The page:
We enhance auto-regressive language models by conditioning on document chunks retrieved from a large corpus, based on local similarity with preceding tokens. With a 2 trillion token database, our Retrieval-Enhanced Transformer (RETRO) obtains comparable performance to GPT-3 and Jurassic-1 on the Pile, despite using 25× fewer parameters. After fine-tuning, RETRO performance translates to downstream knowledge-intensive tasks such as question answering. RETRO combines a frozen Bert retriever, a differentiable encoder and a chunked cross-attention mechanism to predict tokens based on an order of magnitude more data than what is typically consumed during training. We typically train RETRO from scratch, yet can also rapidly RETROfit pre-trained transformers with retrieval and still achieve good performance. Our work opens up new avenues for improving language models through explicit memory at unprecedented scale.
This paper aims to help structure the risk landscape associated with large-scale Language Models (LMs). In order to foster advances in responsible innovation, an in-depth understanding of the potential risks posed by these models is needed. A wide range of established and anticipated risks are analysed in detail, drawing on multidisciplinary expertise and literature from computer science, linguistics, and social sciences.
We outline six specific risk areas: I. Discrimination, Exclusion and Toxicity, II. Information Hazards, III. Misinformation Harms, V. Malicious Uses, V. Human-Computer Interaction Harms, VI. Automation, Access, and Environmental Harms. The first area concerns the perpetuation of stereotypes, unfair discrimination, exclusionary norms, toxic language, and lower performance by social group for LMs. The second focuses on risks from private data leaks or LMs correctly inferring sensitive information. The third addresses risks arising from poor, false or misleading information including in sensitive domains, and knock-on risks such as the erosion of trust in shared information. The fourth considers risks from actors who try to use LMs to cause harm. The fifth focuses on risks specific to LLMs used to underpin conversational agents that interact with human users, including unsafe use, manipulation or deception. The sixth discusses the risk of environmental harm, job automation, and other challenges that may have a disparate effect on different social groups or communities.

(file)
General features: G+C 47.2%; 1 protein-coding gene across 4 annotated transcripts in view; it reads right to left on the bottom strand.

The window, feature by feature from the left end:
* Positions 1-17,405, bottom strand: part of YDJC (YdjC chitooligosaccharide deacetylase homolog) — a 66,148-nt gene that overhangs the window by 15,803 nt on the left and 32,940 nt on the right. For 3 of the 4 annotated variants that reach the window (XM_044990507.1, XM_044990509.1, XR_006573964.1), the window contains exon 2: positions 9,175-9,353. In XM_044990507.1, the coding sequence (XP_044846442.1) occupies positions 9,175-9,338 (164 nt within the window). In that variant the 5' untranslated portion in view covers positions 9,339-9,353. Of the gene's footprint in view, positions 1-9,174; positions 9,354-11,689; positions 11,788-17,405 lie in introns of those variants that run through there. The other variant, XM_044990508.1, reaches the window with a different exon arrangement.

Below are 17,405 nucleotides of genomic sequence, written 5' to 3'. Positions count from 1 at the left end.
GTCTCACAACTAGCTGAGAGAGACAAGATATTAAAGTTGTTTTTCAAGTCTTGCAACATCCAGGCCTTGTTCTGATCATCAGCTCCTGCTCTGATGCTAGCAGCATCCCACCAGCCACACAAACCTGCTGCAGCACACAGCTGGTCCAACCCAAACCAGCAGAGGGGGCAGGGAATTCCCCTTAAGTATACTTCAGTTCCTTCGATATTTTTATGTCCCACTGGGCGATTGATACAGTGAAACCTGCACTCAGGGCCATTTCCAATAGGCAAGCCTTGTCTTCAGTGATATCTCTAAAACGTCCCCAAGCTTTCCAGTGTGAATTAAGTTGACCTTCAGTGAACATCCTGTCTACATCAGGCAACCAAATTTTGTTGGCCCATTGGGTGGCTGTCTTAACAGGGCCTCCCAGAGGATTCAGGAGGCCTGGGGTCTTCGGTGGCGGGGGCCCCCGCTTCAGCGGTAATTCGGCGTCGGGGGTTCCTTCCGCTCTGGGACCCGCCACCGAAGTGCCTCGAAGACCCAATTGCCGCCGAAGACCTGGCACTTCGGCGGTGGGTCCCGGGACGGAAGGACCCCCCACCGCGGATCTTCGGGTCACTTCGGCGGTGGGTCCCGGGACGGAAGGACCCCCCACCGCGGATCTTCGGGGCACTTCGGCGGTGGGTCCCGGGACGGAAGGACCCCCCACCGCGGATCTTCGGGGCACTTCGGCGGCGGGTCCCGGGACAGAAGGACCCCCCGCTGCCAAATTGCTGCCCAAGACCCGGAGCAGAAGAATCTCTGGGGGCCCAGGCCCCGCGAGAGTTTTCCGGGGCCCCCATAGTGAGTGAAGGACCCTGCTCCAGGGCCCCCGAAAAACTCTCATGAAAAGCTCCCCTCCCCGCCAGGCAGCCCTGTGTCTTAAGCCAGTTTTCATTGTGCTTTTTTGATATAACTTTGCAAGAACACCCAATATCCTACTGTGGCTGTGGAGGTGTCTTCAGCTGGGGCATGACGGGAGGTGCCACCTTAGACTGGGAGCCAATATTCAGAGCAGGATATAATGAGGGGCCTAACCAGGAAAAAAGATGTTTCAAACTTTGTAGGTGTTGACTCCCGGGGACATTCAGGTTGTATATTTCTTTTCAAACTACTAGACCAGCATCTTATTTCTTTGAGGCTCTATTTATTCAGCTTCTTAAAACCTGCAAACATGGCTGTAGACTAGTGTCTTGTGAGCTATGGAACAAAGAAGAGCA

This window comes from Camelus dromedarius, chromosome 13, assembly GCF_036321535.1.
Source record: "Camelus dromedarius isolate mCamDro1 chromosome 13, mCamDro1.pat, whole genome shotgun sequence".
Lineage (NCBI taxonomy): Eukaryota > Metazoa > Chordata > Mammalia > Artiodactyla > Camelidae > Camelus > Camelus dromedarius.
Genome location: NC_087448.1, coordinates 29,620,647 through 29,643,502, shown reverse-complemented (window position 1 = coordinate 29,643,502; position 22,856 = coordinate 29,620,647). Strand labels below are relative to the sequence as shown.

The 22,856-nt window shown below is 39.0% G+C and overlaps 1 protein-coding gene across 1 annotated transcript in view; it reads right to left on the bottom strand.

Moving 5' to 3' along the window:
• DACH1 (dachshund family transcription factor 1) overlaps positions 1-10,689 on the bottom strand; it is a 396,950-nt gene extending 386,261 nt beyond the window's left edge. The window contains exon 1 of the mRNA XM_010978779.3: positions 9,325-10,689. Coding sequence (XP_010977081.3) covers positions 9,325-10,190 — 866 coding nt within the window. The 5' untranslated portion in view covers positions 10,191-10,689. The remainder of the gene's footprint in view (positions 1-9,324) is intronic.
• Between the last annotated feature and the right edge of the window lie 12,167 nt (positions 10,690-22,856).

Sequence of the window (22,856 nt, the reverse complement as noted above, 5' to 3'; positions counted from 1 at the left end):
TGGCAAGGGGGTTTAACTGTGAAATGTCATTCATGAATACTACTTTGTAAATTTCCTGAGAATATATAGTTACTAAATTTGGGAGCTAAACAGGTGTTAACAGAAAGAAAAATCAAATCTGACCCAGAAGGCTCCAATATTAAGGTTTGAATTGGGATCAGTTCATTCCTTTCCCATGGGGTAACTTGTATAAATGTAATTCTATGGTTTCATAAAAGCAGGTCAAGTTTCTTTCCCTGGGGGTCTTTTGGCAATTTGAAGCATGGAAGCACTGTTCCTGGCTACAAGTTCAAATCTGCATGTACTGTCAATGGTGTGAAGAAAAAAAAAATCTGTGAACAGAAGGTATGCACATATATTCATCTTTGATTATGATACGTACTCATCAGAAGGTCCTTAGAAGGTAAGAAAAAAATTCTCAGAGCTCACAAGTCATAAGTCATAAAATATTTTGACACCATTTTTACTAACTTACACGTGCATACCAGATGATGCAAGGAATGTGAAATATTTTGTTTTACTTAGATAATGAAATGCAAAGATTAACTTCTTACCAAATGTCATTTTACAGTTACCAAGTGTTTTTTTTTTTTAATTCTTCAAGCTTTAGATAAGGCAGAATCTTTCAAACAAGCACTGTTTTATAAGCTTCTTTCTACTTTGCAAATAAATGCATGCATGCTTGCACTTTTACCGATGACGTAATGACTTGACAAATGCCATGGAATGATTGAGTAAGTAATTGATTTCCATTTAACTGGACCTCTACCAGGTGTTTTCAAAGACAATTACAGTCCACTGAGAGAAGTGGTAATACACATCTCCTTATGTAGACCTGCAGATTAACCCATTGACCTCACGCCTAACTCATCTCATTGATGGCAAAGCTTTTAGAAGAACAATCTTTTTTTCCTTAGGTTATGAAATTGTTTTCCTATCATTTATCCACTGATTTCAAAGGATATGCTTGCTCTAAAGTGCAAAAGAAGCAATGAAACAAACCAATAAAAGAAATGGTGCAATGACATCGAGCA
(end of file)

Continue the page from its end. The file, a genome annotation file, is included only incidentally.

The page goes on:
In total, we review 21 risks in-depth. We discuss the points of origin of different risks and point to potential mitigation approaches. Lastly, we discuss organisational responsibilities in implementing mitigations, and the role of collaboration and participation. We highlight directions for further research, particularly on expanding the toolkit for assessing and evaluating the outlined risks in LMs
Personalization methods in federated learning aim to balance the benefits of federated and local training for data availability, communication cost, and robustness to client heterogeneity. Approaches that require clients to communicate all model parameters can be undesirable due to privacy and communication constraints. Other approaches require always-available or stateful clients, impractical in large-scale cross-device settings. We introduce Federated Reconstruction, the first model-agnostic framework for partially local federated learning suitable for training and inference at scale. We motivate the framework via a connection to model-agnostic meta learning, empirically demonstrate its performance over existing approaches for collaborative filtering and next word prediction, and release an open-source library for evaluating approaches in this setting. We also describe the successful deployment of this approach at scale for federated collaborative filtering in a mobile keyboard application.